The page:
When you start a book, there are always a few words that make you want to read on. I like the way Sramana Mitra describes her goal with ”Entrepreneur Journeys.” She wants “to capture that tribal knowledge accumulated in the private lives of great entrepreneurs.” Although it is now common lingo, even with Six Sigma pundits, I still love the notion of “tribal knowledge.” While it is true that nothing completely new can be said about how to build a company, there will never be enough books recounting the actual experience of entrepreneurs. Yes, it is hard and challenging, but there are entrepreneurs starting companies everyday, because, as Sramana says, being an entrepreneur is “more than a career, it is a way of life.”
Sramana interviews twelve entrepreneurs, whom she presents through five sections:
- Taking on Giants
- Disrupting Business Models
- Addressing Unmet Market Needs
- Tackling Planet Scale Problems
Her choices are excellent. She does not tell us for the umpteenth time the epic tale of the legendary heroes haunting our California shores, but rather focuses on the occasionally complex rides of sometimes lesser known, yet highly successful entrepreneurs.
Sramana starts with two bootstrappers. Still quite a legitimate breed of people, maybe even more so these days. Some people love to take tough paths, for various reasons, at least during the foundational years of the company. The phenomenal success of Jerry Rawls, co-founder and CEO of Finisar, a leader in optical components or the pragmatic nimbleness of Sridhar Vembu, founder and CEO of AdventNet (and creator of the productivity suite Zoho) are equally inspiring. They chose routes that VCs generally do not like, such as starting products through consulting or operating on mixed business models; key to their success is a survival instinct and the intimate conviction that failing is not an option.
The founders of VC-backed companies selected by Sramana, are not less gutsy, though. In addition to a shrewd Web 3.0-type approach, the strength of Steve Hafner from Kayak is an unwavering common sense: ”Build a great technology, syndicate that out to other affiliates like AOL, who already have an audience and then keep innovating on the product to make folks come back to you directly” – and also keep your eyes on the right ratios, especially if you aim at “taking on giants.” The same reasonableness (I would even speak of “serial reasonableness”) is key to the various successes of Gautam Godhwani (founder of ArtWeb, the India Community Center, and, more recently, SimplyHired) and of Russ Fradin, founder of Adify, recently acquired by Cox.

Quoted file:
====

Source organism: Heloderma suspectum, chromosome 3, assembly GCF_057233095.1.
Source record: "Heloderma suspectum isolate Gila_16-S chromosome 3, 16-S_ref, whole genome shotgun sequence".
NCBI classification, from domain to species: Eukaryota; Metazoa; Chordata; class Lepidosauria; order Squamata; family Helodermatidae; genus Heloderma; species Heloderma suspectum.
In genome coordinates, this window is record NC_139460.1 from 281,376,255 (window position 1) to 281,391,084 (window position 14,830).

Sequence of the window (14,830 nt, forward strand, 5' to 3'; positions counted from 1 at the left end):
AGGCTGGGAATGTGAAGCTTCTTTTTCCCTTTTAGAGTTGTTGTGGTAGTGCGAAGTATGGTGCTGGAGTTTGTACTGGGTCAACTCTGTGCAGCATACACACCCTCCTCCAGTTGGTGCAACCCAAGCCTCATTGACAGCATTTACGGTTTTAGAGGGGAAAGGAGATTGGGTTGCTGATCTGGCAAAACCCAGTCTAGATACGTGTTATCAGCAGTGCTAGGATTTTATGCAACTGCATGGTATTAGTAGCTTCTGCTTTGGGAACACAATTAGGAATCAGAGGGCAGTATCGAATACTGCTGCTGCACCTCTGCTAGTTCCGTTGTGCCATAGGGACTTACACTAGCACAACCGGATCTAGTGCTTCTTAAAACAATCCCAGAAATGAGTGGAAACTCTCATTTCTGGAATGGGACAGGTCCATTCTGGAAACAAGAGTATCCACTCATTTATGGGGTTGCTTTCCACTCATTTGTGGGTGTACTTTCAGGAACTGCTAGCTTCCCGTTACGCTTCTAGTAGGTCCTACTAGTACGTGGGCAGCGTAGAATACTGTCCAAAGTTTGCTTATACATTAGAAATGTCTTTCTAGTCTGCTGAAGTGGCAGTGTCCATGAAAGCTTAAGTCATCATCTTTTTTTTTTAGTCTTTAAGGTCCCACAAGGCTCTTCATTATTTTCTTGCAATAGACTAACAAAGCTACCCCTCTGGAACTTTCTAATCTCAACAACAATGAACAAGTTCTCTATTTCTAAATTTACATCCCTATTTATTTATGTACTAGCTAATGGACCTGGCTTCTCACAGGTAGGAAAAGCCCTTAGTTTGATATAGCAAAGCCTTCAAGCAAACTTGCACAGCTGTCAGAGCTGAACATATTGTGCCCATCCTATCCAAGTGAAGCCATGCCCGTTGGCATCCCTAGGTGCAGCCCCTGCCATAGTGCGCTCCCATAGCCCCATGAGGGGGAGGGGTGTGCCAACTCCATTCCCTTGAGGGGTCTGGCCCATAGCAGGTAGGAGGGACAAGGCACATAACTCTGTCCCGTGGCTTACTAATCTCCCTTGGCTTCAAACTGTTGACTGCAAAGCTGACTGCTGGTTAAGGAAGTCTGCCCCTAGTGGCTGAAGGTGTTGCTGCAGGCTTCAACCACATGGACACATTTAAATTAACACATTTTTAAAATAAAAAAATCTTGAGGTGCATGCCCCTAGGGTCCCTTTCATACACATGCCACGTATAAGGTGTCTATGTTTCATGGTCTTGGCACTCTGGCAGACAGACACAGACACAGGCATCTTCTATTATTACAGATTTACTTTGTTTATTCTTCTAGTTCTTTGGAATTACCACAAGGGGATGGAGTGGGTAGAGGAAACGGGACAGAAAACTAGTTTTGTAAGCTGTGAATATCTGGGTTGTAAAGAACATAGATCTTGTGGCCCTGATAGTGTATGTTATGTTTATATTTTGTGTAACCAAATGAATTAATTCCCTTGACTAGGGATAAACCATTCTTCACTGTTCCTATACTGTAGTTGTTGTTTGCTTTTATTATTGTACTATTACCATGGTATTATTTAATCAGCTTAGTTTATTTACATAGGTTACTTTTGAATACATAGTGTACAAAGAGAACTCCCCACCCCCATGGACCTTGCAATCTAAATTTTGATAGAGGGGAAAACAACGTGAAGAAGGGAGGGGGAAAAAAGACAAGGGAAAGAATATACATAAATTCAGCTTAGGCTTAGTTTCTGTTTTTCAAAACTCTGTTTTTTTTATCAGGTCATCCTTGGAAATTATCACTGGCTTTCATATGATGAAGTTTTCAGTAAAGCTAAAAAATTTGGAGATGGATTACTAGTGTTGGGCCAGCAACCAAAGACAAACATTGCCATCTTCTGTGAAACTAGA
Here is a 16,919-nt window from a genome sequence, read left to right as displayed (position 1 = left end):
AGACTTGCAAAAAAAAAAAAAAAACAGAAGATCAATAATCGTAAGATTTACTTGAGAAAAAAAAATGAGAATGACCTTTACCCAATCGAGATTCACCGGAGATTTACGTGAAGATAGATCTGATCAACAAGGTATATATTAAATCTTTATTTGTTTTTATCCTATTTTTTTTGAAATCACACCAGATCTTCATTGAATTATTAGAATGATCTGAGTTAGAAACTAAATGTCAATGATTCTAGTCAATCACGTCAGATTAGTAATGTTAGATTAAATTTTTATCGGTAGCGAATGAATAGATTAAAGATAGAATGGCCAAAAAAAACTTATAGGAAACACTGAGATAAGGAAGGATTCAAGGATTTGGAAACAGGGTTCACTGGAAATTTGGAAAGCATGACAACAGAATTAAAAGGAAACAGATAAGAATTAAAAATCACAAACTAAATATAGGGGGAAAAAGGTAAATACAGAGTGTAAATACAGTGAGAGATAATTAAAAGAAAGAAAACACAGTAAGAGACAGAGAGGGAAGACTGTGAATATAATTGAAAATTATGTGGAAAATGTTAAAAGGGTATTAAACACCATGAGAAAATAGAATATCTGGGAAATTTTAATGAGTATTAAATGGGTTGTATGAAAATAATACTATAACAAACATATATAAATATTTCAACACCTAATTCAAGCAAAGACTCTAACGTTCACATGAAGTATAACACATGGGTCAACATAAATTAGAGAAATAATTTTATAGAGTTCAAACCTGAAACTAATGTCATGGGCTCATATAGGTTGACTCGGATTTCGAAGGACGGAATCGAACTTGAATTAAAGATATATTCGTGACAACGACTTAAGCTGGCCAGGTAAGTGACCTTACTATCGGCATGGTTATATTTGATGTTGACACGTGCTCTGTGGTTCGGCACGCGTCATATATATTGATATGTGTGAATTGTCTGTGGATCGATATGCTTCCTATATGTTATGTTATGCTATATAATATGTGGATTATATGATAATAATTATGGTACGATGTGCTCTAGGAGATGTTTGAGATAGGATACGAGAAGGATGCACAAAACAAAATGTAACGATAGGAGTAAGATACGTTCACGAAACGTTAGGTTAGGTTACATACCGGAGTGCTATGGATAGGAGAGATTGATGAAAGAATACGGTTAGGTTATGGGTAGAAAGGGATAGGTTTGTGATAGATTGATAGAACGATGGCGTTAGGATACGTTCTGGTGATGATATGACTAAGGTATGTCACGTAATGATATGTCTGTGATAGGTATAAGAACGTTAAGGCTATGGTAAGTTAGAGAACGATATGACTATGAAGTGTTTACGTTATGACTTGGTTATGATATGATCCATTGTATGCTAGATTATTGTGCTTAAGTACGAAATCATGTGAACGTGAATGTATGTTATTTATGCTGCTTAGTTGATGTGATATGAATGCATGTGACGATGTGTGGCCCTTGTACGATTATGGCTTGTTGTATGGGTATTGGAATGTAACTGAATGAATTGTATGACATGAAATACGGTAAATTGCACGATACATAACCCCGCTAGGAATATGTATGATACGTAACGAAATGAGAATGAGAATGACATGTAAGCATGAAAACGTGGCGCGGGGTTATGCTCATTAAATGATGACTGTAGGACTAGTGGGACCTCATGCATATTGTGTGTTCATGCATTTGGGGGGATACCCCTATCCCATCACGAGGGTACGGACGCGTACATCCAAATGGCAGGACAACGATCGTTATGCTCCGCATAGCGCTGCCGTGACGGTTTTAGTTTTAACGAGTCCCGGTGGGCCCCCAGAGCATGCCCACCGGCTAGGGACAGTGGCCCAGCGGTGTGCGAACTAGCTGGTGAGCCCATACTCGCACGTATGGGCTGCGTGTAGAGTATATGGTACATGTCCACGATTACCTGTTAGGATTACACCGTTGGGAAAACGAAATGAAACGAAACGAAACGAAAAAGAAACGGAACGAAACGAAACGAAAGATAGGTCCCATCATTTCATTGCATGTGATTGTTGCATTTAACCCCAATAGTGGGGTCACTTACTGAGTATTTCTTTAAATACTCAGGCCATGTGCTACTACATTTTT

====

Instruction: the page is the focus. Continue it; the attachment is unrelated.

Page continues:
They all disturb the world order in a way, but all are as level-headed as they are undaunted and venturesome. This is the reason behind the growth of Qualys, the company of Philippe Courtot, who has the indomitable energy of a legionnaire. Incidentally, they must also be able to reconsider their entire business model to continue to make a difference, hence the extraordinary recovery of Steve Singh’s Concur: “You must confront the issues that exist in your business as soon as humanly possible, and solve them,” Singh comments.
What comes out of most of Sramana’s interviews is the solid determination of all of these companies’ founders, as well as their courage through the ups or downs or challenges. The very existence of Marcos Galparin’s MercadoLibre is somewhat of an exploit. Finding money for HotChalk, the first free online community to connect pre K-12 teachers, students and parents did require from Edward Fields the resolution of a missionary. To put it mildly, Energy Recovery Incorporated may never be an easy ride for Hans Peter Michelet, no matter how many accolades he keeps on receiving. Yet, and although, Carol Realini from Obopay admits that “big ideas are very hard to fund,” she did find money. The final word belongs to Harish Hande, the social entrepreneur of Selco, which provides reliable energy service in rural areas in India: ” There is no short cut to creating good processes.”
Conclusion: Read this book. Sramana is a remarkable interviewer, both knowledgeable and very smooth. She introduces you to real people, with real businesses and offers you a genuine perspective of what it’s like to be a entrepreneur. You may know some of it if you are already one, yet it does not hurt to listen to other people to better/further analyze one’s personal experience.
BTW – This book is Volume 1. I will keep you posted when Volume 2 is out!